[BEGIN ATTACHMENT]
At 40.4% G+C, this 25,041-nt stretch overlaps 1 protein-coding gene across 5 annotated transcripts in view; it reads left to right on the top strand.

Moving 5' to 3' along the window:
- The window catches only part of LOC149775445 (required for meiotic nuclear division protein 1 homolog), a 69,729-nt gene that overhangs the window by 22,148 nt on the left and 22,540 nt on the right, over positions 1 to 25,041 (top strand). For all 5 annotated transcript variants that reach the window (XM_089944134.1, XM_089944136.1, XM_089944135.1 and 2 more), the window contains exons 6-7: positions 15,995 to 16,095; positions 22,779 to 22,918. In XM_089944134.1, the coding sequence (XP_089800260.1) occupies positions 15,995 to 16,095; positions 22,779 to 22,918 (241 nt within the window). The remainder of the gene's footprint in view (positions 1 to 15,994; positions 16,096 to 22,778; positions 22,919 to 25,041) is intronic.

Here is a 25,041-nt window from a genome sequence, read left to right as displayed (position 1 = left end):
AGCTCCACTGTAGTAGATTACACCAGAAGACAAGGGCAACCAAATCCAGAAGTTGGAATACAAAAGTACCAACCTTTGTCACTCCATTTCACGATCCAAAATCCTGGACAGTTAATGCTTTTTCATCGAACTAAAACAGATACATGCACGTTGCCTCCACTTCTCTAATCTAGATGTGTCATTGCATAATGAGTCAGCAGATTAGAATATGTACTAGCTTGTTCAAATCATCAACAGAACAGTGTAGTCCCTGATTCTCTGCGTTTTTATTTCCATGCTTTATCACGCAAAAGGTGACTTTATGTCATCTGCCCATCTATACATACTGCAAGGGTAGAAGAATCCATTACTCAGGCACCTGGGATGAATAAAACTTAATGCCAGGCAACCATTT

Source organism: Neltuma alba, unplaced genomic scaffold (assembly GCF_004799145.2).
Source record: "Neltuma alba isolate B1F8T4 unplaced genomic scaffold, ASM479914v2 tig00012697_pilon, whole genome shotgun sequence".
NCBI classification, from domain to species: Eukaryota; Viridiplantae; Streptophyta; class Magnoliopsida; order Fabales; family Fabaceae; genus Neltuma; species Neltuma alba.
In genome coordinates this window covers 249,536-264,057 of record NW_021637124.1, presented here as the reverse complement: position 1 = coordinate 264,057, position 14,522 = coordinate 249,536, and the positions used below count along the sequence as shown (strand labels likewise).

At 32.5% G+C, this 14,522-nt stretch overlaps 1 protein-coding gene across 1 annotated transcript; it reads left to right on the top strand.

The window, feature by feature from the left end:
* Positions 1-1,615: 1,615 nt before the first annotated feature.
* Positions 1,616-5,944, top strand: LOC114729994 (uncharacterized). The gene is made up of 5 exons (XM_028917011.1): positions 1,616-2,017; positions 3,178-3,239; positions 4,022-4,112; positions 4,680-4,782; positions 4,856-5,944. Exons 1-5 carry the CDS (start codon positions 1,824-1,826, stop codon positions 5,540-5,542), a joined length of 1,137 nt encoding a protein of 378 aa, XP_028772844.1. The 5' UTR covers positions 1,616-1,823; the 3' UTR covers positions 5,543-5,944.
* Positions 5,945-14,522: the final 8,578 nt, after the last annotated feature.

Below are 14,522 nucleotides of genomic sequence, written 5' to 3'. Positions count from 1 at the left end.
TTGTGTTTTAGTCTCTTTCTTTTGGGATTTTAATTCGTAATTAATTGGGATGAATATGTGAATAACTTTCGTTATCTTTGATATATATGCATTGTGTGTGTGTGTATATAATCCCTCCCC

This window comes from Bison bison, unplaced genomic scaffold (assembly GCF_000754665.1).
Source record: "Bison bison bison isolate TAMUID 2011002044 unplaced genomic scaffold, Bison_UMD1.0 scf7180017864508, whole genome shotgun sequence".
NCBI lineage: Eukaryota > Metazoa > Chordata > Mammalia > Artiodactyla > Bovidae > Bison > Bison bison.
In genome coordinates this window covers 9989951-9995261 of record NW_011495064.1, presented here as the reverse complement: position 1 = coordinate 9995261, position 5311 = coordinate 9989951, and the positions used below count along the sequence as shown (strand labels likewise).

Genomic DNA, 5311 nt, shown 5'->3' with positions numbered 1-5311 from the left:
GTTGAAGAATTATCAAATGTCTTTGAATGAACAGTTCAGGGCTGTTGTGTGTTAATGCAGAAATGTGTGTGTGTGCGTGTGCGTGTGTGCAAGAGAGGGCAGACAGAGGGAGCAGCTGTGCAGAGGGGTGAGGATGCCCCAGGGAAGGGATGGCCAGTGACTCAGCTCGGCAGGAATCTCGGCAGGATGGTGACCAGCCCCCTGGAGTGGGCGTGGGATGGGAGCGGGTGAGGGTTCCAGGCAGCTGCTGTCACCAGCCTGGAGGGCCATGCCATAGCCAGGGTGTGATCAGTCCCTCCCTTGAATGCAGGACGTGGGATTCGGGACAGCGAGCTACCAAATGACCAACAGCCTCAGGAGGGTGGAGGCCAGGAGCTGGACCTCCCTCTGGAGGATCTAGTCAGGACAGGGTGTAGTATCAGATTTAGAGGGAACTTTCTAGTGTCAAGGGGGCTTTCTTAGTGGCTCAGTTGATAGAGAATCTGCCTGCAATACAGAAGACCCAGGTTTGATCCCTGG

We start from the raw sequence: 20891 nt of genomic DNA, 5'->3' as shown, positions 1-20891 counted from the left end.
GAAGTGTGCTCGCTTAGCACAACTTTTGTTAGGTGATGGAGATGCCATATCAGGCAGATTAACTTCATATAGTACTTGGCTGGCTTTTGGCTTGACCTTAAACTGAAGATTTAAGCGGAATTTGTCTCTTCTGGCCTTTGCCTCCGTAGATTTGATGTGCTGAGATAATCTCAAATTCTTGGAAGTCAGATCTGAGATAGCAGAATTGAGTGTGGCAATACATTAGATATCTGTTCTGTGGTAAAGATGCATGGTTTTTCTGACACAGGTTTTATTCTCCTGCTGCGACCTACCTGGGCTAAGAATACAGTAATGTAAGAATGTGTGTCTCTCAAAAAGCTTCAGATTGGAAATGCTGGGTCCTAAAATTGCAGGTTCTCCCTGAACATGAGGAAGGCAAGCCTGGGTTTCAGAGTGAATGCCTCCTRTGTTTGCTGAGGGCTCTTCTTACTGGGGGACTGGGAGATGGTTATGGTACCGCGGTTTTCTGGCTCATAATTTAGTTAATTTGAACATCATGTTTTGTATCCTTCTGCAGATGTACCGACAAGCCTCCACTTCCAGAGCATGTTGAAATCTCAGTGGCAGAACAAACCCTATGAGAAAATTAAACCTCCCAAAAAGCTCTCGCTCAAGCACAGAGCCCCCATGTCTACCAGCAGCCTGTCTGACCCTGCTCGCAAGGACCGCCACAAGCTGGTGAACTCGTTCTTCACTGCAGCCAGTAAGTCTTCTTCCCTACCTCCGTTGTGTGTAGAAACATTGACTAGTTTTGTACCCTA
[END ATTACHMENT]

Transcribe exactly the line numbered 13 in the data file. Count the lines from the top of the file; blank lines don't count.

* Positions 1,616-5,944, top strand: LOC114729994 (uncharacterized). The gene is made up of 5 exons (XM_028917011.1): positions 1,616-2,017; positions 3,178-3,239; positions 4,022-4,112; positions 4,680-4,782; positions 4,856-5,944. Exons 1-5 carry the CDS (start codon positions 1,824-1,826, stop codon positions 5,540-5,542), a joined length of 1,137 nt encoding a protein of 378 aa, XP_028772844.1. The 5' UTR covers positions 1,616-1,823; the 3' UTR covers positions 5,543-5,944.